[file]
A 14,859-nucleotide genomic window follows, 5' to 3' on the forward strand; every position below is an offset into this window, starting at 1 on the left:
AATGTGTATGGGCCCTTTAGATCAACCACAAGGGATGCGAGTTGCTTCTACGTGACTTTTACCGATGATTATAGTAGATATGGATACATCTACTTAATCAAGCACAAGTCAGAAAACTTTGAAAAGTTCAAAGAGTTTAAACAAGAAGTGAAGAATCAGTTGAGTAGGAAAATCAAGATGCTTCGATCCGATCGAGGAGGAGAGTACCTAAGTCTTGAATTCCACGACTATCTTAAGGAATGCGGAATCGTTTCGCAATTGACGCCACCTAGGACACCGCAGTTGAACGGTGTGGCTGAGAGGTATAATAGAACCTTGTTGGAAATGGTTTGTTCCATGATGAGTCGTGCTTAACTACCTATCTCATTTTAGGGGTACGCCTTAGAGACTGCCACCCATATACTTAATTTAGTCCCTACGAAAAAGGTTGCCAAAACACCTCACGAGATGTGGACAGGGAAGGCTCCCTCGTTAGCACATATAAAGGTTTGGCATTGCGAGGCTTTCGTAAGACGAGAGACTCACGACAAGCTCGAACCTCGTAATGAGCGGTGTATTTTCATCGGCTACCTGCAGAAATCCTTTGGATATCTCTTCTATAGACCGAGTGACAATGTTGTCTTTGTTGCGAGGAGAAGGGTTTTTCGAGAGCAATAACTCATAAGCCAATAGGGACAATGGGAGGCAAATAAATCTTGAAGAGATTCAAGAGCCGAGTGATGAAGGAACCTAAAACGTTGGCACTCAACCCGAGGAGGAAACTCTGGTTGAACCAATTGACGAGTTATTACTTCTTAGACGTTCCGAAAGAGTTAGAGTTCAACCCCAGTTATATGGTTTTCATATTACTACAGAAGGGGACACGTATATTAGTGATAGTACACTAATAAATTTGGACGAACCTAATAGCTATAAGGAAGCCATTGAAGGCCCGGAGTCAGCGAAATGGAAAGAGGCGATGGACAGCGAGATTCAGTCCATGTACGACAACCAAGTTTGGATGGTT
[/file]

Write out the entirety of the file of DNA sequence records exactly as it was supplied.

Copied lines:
A 14,859-nucleotide genomic window follows, 5' to 3' on the forward strand; every position below is an offset into this window, starting at 1 on the left:
AATGTGTATGGGCCCTTTAGATCAACCACAAGGGATGCGAGTTGCTTCTACGTGACTTTTACCGATGATTATAGTAGATATGGATACATCTACTTAATCAAGCACAAGTCAGAAAACTTTGAAAAGTTCAAAGAGTTTAAACAAGAAGTGAAGAATCAGTTGAGTAGGAAAATCAAGATGCTTCGATCCGATCGAGGAGGAGAGTACCTAAGTCTTGAATTCCACGACTATCTTAAGGAATGCGGAATCGTTTCGCAATTGACGCCACCTAGGACACCGCAGTTGAACGGTGTGGCTGAGAGGTATAATAGAACCTTGTTGGAAATGGTTTGTTCCATGATGAGTCGTGCTTAACTACCTATCTCATTTTAGGGGTACGCCTTAGAGACTGCCACCCATATACTTAATTTAGTCCCTACGAAAAAGGTTGCCAAAACACCTCACGAGATGTGGACAGGGAAGGCTCCCTCGTTAGCACATATAAAGGTTTGGCATTGCGAGGCTTTCGTAAGACGAGAGACTCACGACAAGCTCGAACCTCGTAATGAGCGGTGTATTTTCATCGGCTACCTGCAGAAATCCTTTGGATATCTCTTCTATAGACCGAGTGACAATGTTGTCTTTGTTGCGAGGAGAAGGGTTTTTCGAGAGCAATAACTCATAAGCCAATAGGGACAATGGGAGGCAAATAAATCTTGAAGAGATTCAAGAGCCGAGTGATGAAGGAACCTAAAACGTTGGCACTCAACCCGAGGAGGAAACTCTGGTTGAACCAATTGACGAGTTATTACTTCTTAGACGTTCCGAAAGAGTTAGAGTTCAACCCCAGTTATATGGTTTTCATATTACTACAGAAGGGGACACGTATATTAGTGATAGTACACTAATAAATTTGGACGAACCTAATAGCTATAAGGAAGCCATTGAAGGCCCGGAGTCAGCGAAATGGAAAGAGGCGATGGACAGCGAGATTCAGTCCATGTACGACAACCAAGTTTGGATGGTT